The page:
Trailblazing, innovating, crossing boundaries? Or should I say encroaching, usurping, stepping on feet, being underfoot?
Hannah’s recent post broaches a subject that has been weighing more and more heavily on my graduate student mind. She discusses academic “interloping,” that is, expanding one’s research into fields outside of one’s methodological “home.” Hannah asks some great questions: “what kind of interloping do you find useful? And how do you ensure that you interlope ethically?”
I see two related, but ultimately distinct controversies. The first is methodological: is there an algebra of scholarly rigor? If Paper A sticks to anthropological theory, while Paper B engages anthropology as well as sociolinguistics, is Paper B’s engagement with these fields necessarily half as deep? The second sore spot is territorial. Does Bakhtin belong to the literary theorists? As a Comparative Literature student, should I leave census data to the social scientists?
These questions have become more central to me as I’ve advanced in UT’s Portfolio Program in Romance Linguistics alongside my PhD work in Comp Lit. As I’ve advanced to my current stage of prospectusing (as it’s neologically known), linguistic perspectives have become inseparable from my conception of literary study. Scholars have long taken advantage of the synergy between literary and linguistic study. However, great care is needed to cross the fraught interdisciplinary terrain consciously, self-reflectively, and (hopefully) confidently.
One’s first reaction is that the two fields study fundamentally different things: with important counterexamples, literary scholars usually work with written text, while linguists tend to be more concerned with speech. However, many fictional texts aim to represent spontaneous speech, and the relationship between text and speech in these cases is variable, nuanced, and needs to be explicitly fleshed out on a case-by-case basis. The more comfortable I’ve gotten with linguistic argumentation, the more I notice how it shows up “under the radar” in literary scholarship. Camouflaged linguistic claims can prove quite problematic, and critics may fail to recognize the transformations that come into play when speech patterns are represented in fictional texts.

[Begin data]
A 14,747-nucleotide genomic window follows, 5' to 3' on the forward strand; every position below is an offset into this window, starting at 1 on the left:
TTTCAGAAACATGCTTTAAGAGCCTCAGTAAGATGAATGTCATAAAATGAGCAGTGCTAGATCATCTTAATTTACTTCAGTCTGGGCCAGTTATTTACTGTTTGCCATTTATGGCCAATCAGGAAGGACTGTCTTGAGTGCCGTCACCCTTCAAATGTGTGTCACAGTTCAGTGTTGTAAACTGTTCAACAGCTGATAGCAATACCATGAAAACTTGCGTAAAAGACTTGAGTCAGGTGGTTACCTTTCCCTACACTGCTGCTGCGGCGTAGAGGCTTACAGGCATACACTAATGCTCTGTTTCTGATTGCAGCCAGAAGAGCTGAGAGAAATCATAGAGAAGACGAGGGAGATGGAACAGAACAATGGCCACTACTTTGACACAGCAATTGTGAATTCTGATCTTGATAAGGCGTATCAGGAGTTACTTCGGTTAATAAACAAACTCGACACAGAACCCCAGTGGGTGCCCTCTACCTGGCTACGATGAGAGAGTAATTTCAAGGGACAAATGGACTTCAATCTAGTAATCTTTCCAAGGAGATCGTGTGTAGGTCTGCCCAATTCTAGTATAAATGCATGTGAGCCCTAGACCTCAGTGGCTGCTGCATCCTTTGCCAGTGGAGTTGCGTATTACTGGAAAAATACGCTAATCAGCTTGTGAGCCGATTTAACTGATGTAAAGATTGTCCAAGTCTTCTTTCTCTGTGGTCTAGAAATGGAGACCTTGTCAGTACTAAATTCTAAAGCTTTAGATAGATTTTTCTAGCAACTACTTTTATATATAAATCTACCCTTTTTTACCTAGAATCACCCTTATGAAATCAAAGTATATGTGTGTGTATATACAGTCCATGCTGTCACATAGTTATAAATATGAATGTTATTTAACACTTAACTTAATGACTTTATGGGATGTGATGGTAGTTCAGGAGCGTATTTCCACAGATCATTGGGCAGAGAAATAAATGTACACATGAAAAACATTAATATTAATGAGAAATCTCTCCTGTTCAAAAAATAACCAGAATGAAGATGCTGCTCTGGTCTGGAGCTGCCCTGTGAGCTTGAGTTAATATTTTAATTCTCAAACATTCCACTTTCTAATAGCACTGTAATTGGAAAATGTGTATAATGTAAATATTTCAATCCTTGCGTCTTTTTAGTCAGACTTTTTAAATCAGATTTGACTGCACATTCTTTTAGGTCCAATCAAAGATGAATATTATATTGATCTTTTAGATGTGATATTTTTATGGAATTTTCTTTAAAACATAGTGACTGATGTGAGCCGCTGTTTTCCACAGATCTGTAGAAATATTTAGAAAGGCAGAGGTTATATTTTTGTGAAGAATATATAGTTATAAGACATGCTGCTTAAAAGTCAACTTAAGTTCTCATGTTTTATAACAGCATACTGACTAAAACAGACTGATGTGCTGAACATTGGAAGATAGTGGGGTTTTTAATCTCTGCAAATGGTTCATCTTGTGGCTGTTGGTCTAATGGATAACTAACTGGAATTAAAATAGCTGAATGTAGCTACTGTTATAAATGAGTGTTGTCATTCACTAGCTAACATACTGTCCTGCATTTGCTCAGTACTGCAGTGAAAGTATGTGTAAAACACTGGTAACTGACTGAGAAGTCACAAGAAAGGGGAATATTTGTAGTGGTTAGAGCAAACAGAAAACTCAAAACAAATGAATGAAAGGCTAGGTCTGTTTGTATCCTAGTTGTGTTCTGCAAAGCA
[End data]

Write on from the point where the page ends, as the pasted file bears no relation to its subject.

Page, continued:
In the case of Brazilian literature, some scholars refer to “faithful” representations of popular speech in the novels of beloved authors: Mário de Andrade, José Lins do Rego, Jorge Amado, Ariano Suassuna, the list goes on. Papers that mention literary fidelity to oral speech patterns, however, may fail to back up these claims with any reference to oral data. My first instinct is suspicion: novels by the authors are educated, white intellectuals whose characters are meant to represent Afro-Brazilian and/or rural Brazilian speakers. Literary representations of oral forms are not transparent and can’t be taken for granted. To follow up on these suspicions, my literary scholarship will be enriched with linguistic engagement. As someone trying to add my own voice to the debate, how can I evaluate these previous claims without crossing the boundaries between literary studies and linguistics?
In a sense, Comparative Literature’s home is always outside of “home,” in the great outdoors of cross-disciplinarity. A constant part of my engagement with linguistic research within my literary scholarship is a self-aware confrontation of the methodological and territorial limits of comparison, but also the possibilities opened up by this comparison.
To hear more, check out the “Literary Linguistics” panel at the upcoming SCMLA Conference in Austin next October.